Fitch: Bulgaria facing possible gas supply interruption this winter
Gazprom’s decision to halt prepayment of natural gas transit fees to Ukrainian gas company Naftogaz until at least 2015 creates the potential for modest supply disruptions in South-Eastern Europe this winter, credit ratings agency Fitch Ratings said.
Although this is unlikely to have a significant impact on the European market, where Gazprom is one of the largest suppliers of gas, this could cause “some disruption in countries that are reliant on Russian gas via Ukraine, including Bulgaria, Greece and Turkey,” Fitch said.
In the past, gas price disputes between Moscow and Kyiv have led to interruptions of gas deliveries to Europe – in 2006 and 2009, the latter hitting Bulgaria especially hard because it coincided with a bitter cold spell and caught Bulgaria’s heating utilities unprepared to switch to other fuel sources.
Gazprom’s prepayment to Naftogaz is crucial for the Ukrainian state-owned firm to finance the purchase of gas for storage. Since the beginning of 2012, Gazprom has paid $3.5 billion to Naftogaz in advance, but the Russian monopolist said recently that the latest $1 billion payment will cover the period until the start of 2015.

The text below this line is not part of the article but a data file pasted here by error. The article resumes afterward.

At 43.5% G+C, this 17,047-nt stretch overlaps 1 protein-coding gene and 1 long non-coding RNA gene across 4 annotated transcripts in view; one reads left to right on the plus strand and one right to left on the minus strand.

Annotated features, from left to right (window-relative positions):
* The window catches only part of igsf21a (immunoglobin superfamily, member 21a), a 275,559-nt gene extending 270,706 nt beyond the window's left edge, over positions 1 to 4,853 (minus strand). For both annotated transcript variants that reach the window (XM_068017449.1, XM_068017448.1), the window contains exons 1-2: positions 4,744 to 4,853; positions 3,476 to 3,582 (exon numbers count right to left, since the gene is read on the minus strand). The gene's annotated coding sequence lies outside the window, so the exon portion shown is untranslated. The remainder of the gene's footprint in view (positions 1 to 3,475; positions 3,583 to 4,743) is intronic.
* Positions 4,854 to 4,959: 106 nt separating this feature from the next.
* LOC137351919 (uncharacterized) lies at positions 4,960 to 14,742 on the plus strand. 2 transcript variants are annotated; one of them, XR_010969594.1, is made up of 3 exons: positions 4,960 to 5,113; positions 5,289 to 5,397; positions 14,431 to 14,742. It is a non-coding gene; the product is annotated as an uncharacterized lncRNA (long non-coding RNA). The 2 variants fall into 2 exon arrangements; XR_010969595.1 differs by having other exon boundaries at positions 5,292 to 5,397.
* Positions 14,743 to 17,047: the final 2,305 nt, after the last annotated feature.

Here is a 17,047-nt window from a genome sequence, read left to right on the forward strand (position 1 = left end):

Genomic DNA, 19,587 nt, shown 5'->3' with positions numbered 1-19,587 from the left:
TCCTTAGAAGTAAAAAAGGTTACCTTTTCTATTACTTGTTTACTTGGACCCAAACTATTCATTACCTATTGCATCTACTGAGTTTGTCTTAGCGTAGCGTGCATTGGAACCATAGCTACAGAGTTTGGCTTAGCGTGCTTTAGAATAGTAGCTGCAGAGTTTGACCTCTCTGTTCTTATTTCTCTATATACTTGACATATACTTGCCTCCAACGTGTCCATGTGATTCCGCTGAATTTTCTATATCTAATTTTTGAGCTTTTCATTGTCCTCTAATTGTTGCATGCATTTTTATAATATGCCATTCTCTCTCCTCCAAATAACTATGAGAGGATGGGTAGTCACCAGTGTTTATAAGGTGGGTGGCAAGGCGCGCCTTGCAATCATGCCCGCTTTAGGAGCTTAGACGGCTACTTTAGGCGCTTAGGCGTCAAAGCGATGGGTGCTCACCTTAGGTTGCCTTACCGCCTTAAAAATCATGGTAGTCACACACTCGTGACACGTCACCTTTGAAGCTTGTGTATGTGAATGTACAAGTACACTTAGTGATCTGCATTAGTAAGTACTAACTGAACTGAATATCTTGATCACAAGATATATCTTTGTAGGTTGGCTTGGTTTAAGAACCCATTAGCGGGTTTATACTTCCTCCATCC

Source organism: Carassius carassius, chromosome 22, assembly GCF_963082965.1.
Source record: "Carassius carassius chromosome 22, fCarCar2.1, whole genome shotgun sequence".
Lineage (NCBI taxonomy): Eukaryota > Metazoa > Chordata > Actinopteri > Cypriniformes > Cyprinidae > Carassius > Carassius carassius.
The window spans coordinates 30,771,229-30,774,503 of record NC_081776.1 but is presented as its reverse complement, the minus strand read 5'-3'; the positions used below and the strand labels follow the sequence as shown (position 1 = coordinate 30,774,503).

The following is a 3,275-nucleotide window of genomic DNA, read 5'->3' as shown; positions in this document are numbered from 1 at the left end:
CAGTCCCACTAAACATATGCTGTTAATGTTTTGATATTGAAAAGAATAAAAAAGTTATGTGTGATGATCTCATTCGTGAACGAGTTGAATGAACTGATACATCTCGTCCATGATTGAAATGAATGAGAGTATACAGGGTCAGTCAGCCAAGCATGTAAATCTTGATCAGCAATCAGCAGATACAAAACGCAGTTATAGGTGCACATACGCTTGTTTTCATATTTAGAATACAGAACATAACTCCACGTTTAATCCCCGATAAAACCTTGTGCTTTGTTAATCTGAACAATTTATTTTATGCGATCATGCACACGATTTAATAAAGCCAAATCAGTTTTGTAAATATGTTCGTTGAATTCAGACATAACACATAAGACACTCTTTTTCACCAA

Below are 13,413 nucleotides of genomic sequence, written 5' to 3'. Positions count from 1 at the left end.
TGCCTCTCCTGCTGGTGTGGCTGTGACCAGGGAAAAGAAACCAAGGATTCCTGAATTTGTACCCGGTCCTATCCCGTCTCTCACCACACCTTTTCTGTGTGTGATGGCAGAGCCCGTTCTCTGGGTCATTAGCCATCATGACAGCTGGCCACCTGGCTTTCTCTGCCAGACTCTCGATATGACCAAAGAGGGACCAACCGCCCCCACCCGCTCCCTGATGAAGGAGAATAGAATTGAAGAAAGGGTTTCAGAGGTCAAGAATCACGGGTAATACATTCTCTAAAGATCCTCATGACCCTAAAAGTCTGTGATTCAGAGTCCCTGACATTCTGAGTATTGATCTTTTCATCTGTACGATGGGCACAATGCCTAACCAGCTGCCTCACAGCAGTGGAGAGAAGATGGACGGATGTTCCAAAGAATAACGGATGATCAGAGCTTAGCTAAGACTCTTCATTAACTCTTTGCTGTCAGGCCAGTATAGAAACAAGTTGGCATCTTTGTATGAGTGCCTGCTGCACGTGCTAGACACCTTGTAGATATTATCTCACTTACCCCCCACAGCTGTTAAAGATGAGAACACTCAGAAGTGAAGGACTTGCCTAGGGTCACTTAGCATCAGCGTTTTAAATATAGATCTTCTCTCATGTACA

Naftogaz has stored 7.5 billion cubic metres of gas as reserves, but would need another 12 billion cubic metres to satisfy domestic demand without dipping into deliveries to European customers, according to Gazprom estimates.
“We view Gazprom’s more aggressive stance on Naftogaz as a sign that negotiations between Russia and Ukraine on gas prices and the future of Ukraine’s gas transit system are proving difficult,” Fitch said.
“Gazprom has publicly criticised Ukraine’s re-purchases of Russian gas from Europe. By buying Russian gas from European countries such as Hungary or Slovakia, Naftogaz can achieve significant savings on the price it pays Gazprom.”
Ukraine has also been reducing the amount of gas it buys from Russia – a decision that has recently prompted Gazprom to hand Kyiv a $7 billion bill, saying that Ukraine failed to buy enough gas under the take-or-pay clause of its contract.
Gazprom, meanwhile, has been cutting down transit through Ukraine, leaving Kyiv without much-needed hard currency inflows, and intends to build South Stream – a pipeline that seeks to bypass Ukraine altogether by crossing the Black Sea and passing through Bulgaria, Serbia and Hungary.
According to UBS analyst Maxim Moshkov, as quoted by Russian business daily Vedomosti, Gazprom could use another round of interruptions in gas deliveries to European consumers as an additional argument in Russia’s protracted negotiations to persuade European regulators that South Stream needs to be built.
The EU, which wants to reduce its reliance on Russian gas, has so far refused Russia’s petitions for an exemption for South Stream from the EU’s Third energy package, which requires pipeline operators to offer 50 per cent of pipeline capacity to third parties.
“We believe that even though Gazprom is interested in negotiating with Ukraine about participating in its gas transit system, a high-level political decision is needed first. It appears that neither side is willing to give concessions at this time,” Fitch said.
(Photo: Jayesh Nair)